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This monthís column is about watching corn grow in a cornfield and at a baseball stadium. Before you start making wisecracks about how boring this column usually is anyway Ö give me the benefit of the doubt and read on.

Sports and agriculture. Iíve discussed with clients for years how these two areas are intertwined in the fabric of rural America. Iíve created sports crossword puzzles in a farm magazine for clients, tried to convince ag companies to sponsor high school sports events on a statewide basis, and helped create a salute to ag and baseball at a major league game.

Thatís why I was so intrigued by Jeff Lacina, public relations manager at Garst Seed Company and AgriPro Seeds. He created a couple of nifty PR and promotional programs around, you guessed it, watching corn grow, and he did it in partnership with Iowa Farmer Todayís CornCam and the Iowa Cubs (Triple A baseball affiliate of the Chicago Cubs). Before you fall asleep with boredom, letís get into it. Just kidding!


The concept is rather simple: plant a corn seedling and watch it grow through harvest using a camera. The details are a bit more complicated. Jim and Sharon Greif of Prairieview Ag Supply, a retail outlet in Prairieburg, Iowa, that sells Garst and AgriPro seeds, are hosting CornCam. The concept of watching corn grow is in its second year there. Regarding soybeans, AgriPro Seeds is sponsoring Iowa Farmer Todayís SoybeanCam, debuted in the summer of 2000.

"Obviously, this is a major public awareness campaign," says Lacina. "Iím always challenged to come up with ways to sell more bags of seed. Thereís only so much you can do without being a regular salesman. CornCam is a great tool to educate secondary audiences, find some new customers and itís a point of pride for our sales force. It differentiates us from the competition."

I suppose youíre already wondering how to view corn growing on the Internet. The weekly newspaper Iowa Farmer Today has two Web sites: and It has three Web cams: CornCam, SoybeanCam and DairyCam.

Dan Zinkand, crops editor with Iowa Farmer Today, says there are many promotional benefits for his magazine to be involved in this project. But he sees a bigger picture here. "I think the whole miraculous nature of growing a crop every year gets lost among us and consumers," he says. "We have incredible seeds that are products of scientific research and these seeds get planted and harvested, often with the assistance of computers and global positioning systems. This science and technology often obscures what is truly a miracle - that you can stick a seed in the ground and lo and beyond, you may end up with more than 700 kernels on an ear of corn."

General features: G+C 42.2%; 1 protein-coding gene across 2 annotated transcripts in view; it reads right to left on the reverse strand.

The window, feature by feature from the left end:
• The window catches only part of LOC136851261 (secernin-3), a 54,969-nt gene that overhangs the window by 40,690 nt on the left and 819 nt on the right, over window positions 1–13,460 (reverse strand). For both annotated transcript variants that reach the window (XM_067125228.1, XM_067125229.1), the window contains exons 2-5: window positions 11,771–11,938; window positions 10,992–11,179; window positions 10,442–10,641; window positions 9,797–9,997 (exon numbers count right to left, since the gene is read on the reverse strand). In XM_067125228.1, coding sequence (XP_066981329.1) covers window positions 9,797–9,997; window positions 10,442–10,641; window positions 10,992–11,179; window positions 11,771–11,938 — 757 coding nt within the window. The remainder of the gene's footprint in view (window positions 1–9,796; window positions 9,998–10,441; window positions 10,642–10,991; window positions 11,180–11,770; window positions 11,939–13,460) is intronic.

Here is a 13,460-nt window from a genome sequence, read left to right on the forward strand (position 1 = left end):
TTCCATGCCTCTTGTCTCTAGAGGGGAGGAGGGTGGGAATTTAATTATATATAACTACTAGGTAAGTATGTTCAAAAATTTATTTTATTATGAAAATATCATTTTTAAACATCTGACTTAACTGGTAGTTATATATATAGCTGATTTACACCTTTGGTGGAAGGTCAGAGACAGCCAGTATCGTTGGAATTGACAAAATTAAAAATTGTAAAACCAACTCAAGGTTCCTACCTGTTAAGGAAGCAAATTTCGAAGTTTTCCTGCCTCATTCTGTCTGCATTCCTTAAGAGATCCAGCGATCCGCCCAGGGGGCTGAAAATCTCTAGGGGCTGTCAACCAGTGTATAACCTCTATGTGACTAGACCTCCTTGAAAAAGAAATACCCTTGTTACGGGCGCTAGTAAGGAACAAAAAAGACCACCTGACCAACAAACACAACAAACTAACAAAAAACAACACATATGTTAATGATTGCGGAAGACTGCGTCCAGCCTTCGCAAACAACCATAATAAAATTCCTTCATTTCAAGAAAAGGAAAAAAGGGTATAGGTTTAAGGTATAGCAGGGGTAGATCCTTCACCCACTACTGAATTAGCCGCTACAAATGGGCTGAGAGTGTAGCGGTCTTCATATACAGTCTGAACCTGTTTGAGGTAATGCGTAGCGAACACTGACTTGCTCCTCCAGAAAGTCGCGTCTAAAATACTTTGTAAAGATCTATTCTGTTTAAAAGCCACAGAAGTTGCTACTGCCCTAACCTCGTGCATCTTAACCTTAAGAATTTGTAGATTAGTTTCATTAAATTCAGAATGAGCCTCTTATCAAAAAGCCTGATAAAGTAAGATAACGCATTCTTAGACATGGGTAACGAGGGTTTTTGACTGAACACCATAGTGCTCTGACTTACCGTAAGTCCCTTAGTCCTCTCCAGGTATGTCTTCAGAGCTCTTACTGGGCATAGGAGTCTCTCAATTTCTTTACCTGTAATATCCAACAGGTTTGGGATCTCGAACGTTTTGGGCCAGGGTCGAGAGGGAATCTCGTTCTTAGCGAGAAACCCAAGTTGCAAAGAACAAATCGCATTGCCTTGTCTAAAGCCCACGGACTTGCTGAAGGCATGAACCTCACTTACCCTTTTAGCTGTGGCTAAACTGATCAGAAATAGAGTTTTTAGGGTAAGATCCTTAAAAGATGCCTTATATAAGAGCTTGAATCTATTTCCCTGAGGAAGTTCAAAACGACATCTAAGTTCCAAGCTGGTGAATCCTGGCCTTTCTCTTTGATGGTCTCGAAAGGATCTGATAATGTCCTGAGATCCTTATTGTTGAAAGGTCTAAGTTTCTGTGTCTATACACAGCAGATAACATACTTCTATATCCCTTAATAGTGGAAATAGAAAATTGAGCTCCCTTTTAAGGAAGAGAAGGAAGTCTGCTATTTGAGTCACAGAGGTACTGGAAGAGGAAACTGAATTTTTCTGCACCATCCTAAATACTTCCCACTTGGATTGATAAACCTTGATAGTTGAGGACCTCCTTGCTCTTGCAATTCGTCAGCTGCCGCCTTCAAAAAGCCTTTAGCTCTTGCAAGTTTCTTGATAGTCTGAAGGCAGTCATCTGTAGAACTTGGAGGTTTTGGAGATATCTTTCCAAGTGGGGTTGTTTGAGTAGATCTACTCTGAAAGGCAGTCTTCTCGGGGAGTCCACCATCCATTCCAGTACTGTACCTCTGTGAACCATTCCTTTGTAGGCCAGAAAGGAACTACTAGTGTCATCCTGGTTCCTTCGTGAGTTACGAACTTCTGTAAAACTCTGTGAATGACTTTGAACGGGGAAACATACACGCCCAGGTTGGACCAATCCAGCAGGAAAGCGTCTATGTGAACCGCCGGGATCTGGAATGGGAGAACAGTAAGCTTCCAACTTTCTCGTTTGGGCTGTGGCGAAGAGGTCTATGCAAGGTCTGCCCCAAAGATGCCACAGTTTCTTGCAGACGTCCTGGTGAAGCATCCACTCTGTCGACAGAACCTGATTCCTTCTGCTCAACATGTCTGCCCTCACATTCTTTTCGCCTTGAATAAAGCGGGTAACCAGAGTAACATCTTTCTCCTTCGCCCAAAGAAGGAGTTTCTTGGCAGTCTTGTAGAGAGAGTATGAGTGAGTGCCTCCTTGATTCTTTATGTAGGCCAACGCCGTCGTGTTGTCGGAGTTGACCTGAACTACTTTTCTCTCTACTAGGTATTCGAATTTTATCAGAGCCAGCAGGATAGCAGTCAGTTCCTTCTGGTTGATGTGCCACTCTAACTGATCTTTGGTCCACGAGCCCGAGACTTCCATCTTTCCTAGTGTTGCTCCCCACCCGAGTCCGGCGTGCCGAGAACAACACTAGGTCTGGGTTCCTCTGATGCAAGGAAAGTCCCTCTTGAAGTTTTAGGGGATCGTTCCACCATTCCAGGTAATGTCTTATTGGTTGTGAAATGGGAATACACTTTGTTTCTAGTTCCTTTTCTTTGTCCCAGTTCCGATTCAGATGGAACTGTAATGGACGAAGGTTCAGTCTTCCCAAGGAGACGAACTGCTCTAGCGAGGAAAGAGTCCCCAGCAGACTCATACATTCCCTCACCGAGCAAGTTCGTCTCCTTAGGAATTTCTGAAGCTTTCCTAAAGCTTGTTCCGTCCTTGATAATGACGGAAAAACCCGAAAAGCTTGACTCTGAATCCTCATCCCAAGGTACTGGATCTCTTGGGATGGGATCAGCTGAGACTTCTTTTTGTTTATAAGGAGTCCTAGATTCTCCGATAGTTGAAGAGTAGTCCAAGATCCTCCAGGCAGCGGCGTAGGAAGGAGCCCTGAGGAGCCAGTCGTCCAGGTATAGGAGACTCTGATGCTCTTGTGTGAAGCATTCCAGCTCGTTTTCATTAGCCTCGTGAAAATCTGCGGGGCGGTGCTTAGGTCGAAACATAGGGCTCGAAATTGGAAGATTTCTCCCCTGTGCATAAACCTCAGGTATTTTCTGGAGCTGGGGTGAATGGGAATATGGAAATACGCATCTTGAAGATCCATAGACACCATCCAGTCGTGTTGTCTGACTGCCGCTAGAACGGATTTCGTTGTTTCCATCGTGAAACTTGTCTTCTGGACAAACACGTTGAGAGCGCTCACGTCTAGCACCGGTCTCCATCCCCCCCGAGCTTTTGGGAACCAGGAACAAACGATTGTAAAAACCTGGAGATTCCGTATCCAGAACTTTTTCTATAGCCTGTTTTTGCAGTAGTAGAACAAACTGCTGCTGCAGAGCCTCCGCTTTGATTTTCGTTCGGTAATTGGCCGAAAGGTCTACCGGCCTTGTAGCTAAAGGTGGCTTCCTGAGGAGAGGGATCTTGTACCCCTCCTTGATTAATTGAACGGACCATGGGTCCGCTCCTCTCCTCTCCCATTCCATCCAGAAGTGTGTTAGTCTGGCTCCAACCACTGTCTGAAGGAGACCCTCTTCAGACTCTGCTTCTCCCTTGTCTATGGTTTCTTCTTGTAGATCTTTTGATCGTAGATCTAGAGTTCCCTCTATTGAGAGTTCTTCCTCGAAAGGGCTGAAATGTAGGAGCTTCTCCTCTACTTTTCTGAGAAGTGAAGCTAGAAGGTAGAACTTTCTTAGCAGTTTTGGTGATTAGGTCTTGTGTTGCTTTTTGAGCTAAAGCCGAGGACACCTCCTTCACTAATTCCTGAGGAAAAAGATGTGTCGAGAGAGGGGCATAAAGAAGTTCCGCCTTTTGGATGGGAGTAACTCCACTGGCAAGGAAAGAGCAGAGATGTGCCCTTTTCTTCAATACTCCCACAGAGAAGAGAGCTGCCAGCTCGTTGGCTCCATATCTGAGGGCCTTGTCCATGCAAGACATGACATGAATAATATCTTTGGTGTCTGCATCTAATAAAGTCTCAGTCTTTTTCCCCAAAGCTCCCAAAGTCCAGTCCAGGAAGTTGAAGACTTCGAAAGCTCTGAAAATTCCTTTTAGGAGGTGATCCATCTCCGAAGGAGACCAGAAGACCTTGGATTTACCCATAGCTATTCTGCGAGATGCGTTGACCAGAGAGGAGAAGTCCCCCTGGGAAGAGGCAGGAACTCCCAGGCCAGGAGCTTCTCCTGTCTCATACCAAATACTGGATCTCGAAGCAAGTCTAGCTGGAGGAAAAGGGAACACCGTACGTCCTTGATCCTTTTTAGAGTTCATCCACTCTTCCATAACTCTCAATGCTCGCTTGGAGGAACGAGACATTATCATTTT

Zinkand goes on to says thereís a tremendous disconnect today between consumers and farmers, and farmers and consumers. "I canít tell you the number of e-mails I get from the public who express their admiration and respect for what farmers are doing. And all weíve got to elicit that response from them is an image of corn on a Web site. In the wake of what happened last year with StarLink, CornCam gave corn farmers and the corn industry something very positive."

Zinkand estimates that up to 30 percent of those who log on to the Web sites are in production agriculture of some kind. Lacina instituted a more detailed system this year to determine how many Web site visitors are potential customers. When a visitor registers, he/she is separated into three categories: "I Grow Corn," "I Help Producers Grown Corn," and "I Just Like to Eat Corn."

Garst is also giving away t-shirts, mugs and some Iowa gift baskets for some non-farmers outside of Iowa. "What CornCam is selling is the lifestyle of Iowaís corn and soybean farmers," Lacina says. "Itís a home on the Internet for displaced Iowans. They can see a part of their life they miss and no longer have."